Life goes on after discovering a heart defect – make sure you do, too.
You may have heard that Heart Disease is the leading cause of death for men and women in the United States. This fact actually applies to acquired (meaning you developed it over your life) heart disease – not something you’re born with.
Have you heard of congenital heart disease?
Congenital means you’re born with it (and the it is usually a defect) – so for congenital heart disease, the heart may be formed improperly or some part of the heart is placed wrong. Maybe the blood vessels, or the valves/chambers, or there may even be a hole in the heart.
Did you also know that heart defects are the most common birth defects?
Almost one in 100 babies are born with some kind of heart defect.
BUT – Not all defects are caught in infancy.
In fact, many aren’t, and people grow up to be adults not realizing they have something wrong with their heart that could be life-threatening.
This hit close to home with our family.
Prince Charming (PC for short) was having some weird symptoms at age 37. He felt dizzy and like he suddenly couldn’t breathe, but he doesn’t have asthma or any lung problems, and he doesn’t smoke. He also had chest pains.
The urgent care doctor found nothing wrong – tested for asthma, did an EKG. Things looked fine.
The cardiologist and internal medicine doctors put him through more tests and found nothing wrong. More EKGs, Echocardiogram, stress test.
He even went to an Ear, Nose, and Throat doctor – nothing.
Last-ditch effort – at age 38 he was sent for a heart catheterization.
When we arrived at the hospital, they sent us up to the OR, but no one was waiting for us.
At last someone came walking down the hall and asked us what we were looking for.
“The place where you get a heart cath,” we replied. The worker, who looked like a doctor, was skeptical, thinking we got it wrong. After all, PC was in his 30’s, not his 70’s, which is the usual age for a heart cath.
He asked PCs name, looked at the sheet the registrar gave him, and went into the OR to ask someone for further help. Another person came out and they also didn’t believe us.
FINALLY – the cardiac catheterization personnel arrived for their shift – apparently late. They WERE expecting him, and the other people were able to resume whatever they were doing, realizing that yes, this 30-something male was having a heart catheterization, after all.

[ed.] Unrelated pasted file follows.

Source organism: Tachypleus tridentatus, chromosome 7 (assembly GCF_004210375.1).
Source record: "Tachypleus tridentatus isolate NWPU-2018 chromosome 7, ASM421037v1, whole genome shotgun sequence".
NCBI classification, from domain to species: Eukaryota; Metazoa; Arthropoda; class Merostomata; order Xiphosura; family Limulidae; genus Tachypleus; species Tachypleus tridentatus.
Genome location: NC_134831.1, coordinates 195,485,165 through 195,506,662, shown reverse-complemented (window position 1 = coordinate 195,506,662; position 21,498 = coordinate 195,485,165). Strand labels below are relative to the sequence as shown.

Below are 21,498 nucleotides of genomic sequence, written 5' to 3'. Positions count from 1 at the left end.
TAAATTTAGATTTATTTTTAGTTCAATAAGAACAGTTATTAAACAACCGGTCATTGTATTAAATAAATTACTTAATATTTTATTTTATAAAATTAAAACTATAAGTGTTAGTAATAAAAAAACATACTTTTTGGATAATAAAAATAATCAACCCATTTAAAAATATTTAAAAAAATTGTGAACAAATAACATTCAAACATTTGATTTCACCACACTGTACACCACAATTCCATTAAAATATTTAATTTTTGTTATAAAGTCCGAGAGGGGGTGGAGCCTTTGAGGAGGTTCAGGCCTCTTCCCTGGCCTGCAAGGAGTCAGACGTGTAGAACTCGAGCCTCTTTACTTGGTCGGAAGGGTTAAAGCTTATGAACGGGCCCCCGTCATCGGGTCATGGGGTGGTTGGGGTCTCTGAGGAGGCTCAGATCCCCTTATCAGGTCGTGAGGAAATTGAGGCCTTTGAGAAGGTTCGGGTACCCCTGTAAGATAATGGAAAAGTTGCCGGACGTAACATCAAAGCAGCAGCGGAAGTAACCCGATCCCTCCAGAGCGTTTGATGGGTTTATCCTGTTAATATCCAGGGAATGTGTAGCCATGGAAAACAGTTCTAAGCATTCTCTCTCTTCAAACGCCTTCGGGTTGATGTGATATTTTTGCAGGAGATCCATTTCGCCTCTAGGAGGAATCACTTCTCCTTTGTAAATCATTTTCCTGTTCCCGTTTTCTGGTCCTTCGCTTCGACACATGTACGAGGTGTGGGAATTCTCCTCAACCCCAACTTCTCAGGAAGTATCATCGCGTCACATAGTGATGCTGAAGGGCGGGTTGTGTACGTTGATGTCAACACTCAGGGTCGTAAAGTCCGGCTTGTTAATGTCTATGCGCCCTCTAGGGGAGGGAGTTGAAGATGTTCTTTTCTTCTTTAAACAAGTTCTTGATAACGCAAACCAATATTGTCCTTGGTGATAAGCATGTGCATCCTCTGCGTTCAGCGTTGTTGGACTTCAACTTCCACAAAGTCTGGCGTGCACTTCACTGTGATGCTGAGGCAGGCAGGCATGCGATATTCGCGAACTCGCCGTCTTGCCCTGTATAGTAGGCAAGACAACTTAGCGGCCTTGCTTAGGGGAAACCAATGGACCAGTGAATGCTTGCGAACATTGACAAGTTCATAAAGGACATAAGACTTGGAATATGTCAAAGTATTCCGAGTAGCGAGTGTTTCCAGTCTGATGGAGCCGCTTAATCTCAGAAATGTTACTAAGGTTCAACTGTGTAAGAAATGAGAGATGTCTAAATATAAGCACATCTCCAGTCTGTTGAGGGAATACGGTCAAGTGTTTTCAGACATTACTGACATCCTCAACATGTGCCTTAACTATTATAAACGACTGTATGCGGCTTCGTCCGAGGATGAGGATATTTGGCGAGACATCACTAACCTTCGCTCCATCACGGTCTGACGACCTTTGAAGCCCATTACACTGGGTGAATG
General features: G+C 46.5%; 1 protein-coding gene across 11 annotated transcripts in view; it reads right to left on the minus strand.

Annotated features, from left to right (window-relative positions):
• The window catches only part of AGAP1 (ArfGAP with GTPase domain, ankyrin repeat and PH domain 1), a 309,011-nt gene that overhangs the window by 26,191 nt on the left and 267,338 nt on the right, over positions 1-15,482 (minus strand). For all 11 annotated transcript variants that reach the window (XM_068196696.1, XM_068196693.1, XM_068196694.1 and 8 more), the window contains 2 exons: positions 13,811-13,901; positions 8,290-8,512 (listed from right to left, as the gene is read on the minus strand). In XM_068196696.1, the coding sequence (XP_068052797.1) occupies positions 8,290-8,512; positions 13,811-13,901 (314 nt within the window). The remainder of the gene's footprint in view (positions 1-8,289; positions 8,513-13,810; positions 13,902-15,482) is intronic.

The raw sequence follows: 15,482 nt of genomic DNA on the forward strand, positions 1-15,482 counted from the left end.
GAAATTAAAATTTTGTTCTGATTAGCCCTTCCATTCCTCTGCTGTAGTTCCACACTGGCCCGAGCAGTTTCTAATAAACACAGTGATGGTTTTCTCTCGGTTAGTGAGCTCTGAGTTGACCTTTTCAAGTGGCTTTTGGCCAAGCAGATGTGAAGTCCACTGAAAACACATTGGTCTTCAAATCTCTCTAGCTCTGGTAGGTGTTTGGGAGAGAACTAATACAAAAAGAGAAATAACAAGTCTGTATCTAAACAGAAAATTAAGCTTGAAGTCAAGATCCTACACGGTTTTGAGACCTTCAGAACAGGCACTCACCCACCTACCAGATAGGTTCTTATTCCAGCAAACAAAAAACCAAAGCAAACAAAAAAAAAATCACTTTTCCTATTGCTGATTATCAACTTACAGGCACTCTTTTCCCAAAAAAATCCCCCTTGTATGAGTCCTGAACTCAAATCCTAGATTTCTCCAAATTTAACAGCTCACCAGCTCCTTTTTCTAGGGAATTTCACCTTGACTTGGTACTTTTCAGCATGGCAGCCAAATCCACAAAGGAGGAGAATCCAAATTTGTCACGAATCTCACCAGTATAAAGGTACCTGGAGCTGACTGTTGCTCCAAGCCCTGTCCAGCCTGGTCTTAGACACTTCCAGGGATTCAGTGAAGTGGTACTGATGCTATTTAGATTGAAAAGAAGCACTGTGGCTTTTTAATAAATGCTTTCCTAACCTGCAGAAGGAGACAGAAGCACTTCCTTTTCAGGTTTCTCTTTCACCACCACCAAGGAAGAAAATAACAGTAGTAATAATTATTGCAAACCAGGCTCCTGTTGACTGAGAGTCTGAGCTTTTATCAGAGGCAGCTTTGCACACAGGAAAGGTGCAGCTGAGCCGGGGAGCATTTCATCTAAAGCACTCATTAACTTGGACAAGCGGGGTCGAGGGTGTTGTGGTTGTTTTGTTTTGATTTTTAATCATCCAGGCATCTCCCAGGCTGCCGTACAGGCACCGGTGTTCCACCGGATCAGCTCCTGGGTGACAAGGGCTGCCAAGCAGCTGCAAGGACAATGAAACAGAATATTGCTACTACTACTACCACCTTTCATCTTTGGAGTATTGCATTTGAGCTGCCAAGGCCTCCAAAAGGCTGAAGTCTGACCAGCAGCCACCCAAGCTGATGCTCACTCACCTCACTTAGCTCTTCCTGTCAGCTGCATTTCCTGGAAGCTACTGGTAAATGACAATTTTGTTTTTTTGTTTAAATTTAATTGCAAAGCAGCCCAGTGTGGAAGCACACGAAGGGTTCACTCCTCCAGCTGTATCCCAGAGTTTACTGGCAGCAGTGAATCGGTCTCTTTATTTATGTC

Do you know what the results showed?
A heart defect.
PC was apparently born with a blood vessel that, rather than going AROUND the heart like it was supposed to, was routed THROUGH and in-between the pumping chambers. When his heart filled, it cut off the blood going through that vessel – which was one of the vessels that pumps blood to the brain!
Open-heart surgery, here he came.
He had to have a coronary artery bypass at age 38, so he wouldn’t suddenly…um, you know. Come to his ultimate demise randomly in the street or whatever.
The worst part – they told us it could be inherited, and that we should have the kids get checked out by a pediatric cardiologist.
Thankfully for us, PC followed up with a cardiologist for a year, and then his heart medicines were removed and he was released from care. He didn’t have any residual effects, nor does he need more surgeries.
Unfortunately, that isn’t always the case with many people born with a heart defect.
Many need more procedures done, extra medicines, and have more than one issue.
PC had the shortness of breath.
Other common symptoms in adults to watch for (2):
- Not being able to exercise like you used to
- Low oxygen blood levels
- Heart feels like it’s skipping beats (palpitations)
- You are easily tired
- Swelling, waking up short-of-breath (these are signs of heart failure)
- Skin/lips look blue
(Obviously, you could have some of these and not have a heart defect, so it’s best to get it checked out.)
Compared to the general population, adults with heart defects have 3-4 times higher rates of emergency room visits, hospitalizations, and intensive care unit stays. (1)
Let’s hear from an expert at the Mayo Clinic in Rochester.
This video is a few years old, so the medicines he mentions near the end are already available in the USA.
Here’s the encouragement for you:
It’s important to stay positive and be active in care and treatment, whether you find out as an adult or you’ve been living with a known heart defect since childhood.
9 out of 10 children diagnosed live into adulthood, and most adults diagnosed are living fulfilling, productive lives. (2)
Here are a couple more real-life stories of people who have been diagnosed:
As you can see by these people’s stories, if you’re diagnosed, it’s important to make sure you continue to go to the experts for your condition and follow their instructions so you CAN live that full life.
Some adults continue on with their pediatric doctor team, as they are the congenital heart defect specialists around and they already have confidence in their doctors.
Learn more about Congenital Heart Defects at the following sites:
The Adult Congenital Heart Association.
Call 888-921-ACHA or visit www.achaheart.org.
The Adult Congenital Heart Association supports adults with heart defects in various ways. They have a blog, do walks to raise money and awareness for the cause, trainings for patients, trainings for cardiologists, volunteers advocating in Washington DC to the lobbyists, fundraisers, and they also fund research.
This is a site by the American College of Cardiology. They link to ACHA and other helpful
- Adult Congenital Heart Fact Sheet, www.achaheart.org
- www.cardiosmart.org, Understanding Congenital Heart Defects into Adulthood
Do you have a story to share about your experience with your own or a friend/relative’s life after discovering a heart defect?